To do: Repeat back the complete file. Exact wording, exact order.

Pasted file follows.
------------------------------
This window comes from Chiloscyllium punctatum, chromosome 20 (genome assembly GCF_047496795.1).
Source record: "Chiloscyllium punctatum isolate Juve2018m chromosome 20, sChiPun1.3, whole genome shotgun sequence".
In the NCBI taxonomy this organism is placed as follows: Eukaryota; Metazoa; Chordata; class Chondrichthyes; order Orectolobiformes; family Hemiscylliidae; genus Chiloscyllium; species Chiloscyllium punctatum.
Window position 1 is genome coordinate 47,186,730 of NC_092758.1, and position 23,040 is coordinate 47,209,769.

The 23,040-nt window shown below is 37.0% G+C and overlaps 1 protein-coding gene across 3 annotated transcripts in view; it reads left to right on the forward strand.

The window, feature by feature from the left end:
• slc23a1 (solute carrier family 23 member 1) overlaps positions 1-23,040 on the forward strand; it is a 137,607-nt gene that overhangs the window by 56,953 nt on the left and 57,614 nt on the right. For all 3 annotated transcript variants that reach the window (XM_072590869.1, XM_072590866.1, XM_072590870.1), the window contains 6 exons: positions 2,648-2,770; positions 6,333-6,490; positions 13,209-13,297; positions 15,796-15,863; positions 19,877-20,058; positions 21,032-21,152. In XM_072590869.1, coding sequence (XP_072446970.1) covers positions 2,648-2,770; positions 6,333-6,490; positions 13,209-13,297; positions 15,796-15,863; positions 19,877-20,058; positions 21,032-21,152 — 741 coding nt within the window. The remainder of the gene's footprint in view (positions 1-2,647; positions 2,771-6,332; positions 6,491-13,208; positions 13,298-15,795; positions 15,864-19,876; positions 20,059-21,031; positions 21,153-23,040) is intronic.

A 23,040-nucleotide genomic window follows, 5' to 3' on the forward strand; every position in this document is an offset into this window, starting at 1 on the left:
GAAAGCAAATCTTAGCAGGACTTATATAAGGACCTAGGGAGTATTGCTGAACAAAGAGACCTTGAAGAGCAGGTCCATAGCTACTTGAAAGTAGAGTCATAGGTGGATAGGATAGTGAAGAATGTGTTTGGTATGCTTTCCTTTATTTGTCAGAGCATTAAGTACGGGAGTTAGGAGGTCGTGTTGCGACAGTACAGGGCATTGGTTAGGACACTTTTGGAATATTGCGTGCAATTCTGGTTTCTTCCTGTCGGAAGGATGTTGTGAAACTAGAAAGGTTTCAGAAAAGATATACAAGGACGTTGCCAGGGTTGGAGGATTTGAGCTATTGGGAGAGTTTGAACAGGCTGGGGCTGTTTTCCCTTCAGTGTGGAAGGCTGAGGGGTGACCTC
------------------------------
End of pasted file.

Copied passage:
This window comes from Chiloscyllium punctatum, chromosome 20 (genome assembly GCF_047496795.1).
Source record: "Chiloscyllium punctatum isolate Juve2018m chromosome 20, sChiPun1.3, whole genome shotgun sequence".
In the NCBI taxonomy this organism is placed as follows: Eukaryota; Metazoa; Chordata; class Chondrichthyes; order Orectolobiformes; family Hemiscylliidae; genus Chiloscyllium; species Chiloscyllium punctatum.
Window position 1 is genome coordinate 47,186,730 of NC_092758.1, and position 23,040 is coordinate 47,209,769.

The 23,040-nt window shown below is 37.0% G+C and overlaps 1 protein-coding gene across 3 annotated transcripts in view; it reads left to right on the forward strand.

The window, feature by feature from the left end:
• slc23a1 (solute carrier family 23 member 1) overlaps positions 1-23,040 on the forward strand; it is a 137,607-nt gene that overhangs the window by 56,953 nt on the left and 57,614 nt on the right. For all 3 annotated transcript variants that reach the window (XM_072590869.1, XM_072590866.1, XM_072590870.1), the window contains 6 exons: positions 2,648-2,770; positions 6,333-6,490; positions 13,209-13,297; positions 15,796-15,863; positions 19,877-20,058; positions 21,032-21,152. In XM_072590869.1, coding sequence (XP_072446970.1) covers positions 2,648-2,770; positions 6,333-6,490; positions 13,209-13,297; positions 15,796-15,863; positions 19,877-20,058; positions 21,032-21,152 — 741 coding nt within the window. The remainder of the gene's footprint in view (positions 1-2,647; positions 2,771-6,332; positions 6,491-13,208; positions 13,298-15,795; positions 15,864-19,876; positions 20,059-21,031; positions 21,153-23,040) is intronic.

A 23,040-nucleotide genomic window follows, 5' to 3' on the forward strand; every position in this document is an offset into this window, starting at 1 on the left:
GAAAGCAAATCTTAGCAGGACTTATATAAGGACCTAGGGAGTATTGCTGAACAAAGAGACCTTGAAGAGCAGGTCCATAGCTACTTGAAAGTAGAGTCATAGGTGGATAGGATAGTGAAGAATGTGTTTGGTATGCTTTCCTTTATTTGTCAGAGCATTAAGTACGGGAGTTAGGAGGTCGTGTTGCGACAGTACAGGGCATTGGTTAGGACACTTTTGGAATATTGCGTGCAATTCTGGTTTCTTCCTGTCGGAAGGATGTTGTGAAACTAGAAAGGTTTCAGAAAAGATATACAAGGACGTTGCCAGGGTTGGAGGATTTGAGCTATTGGGAGAGTTTGAACAGGCTGGGGCTGTTTTCCCTTCAGTGTGGAAGGCTGAGGGGTGACCTC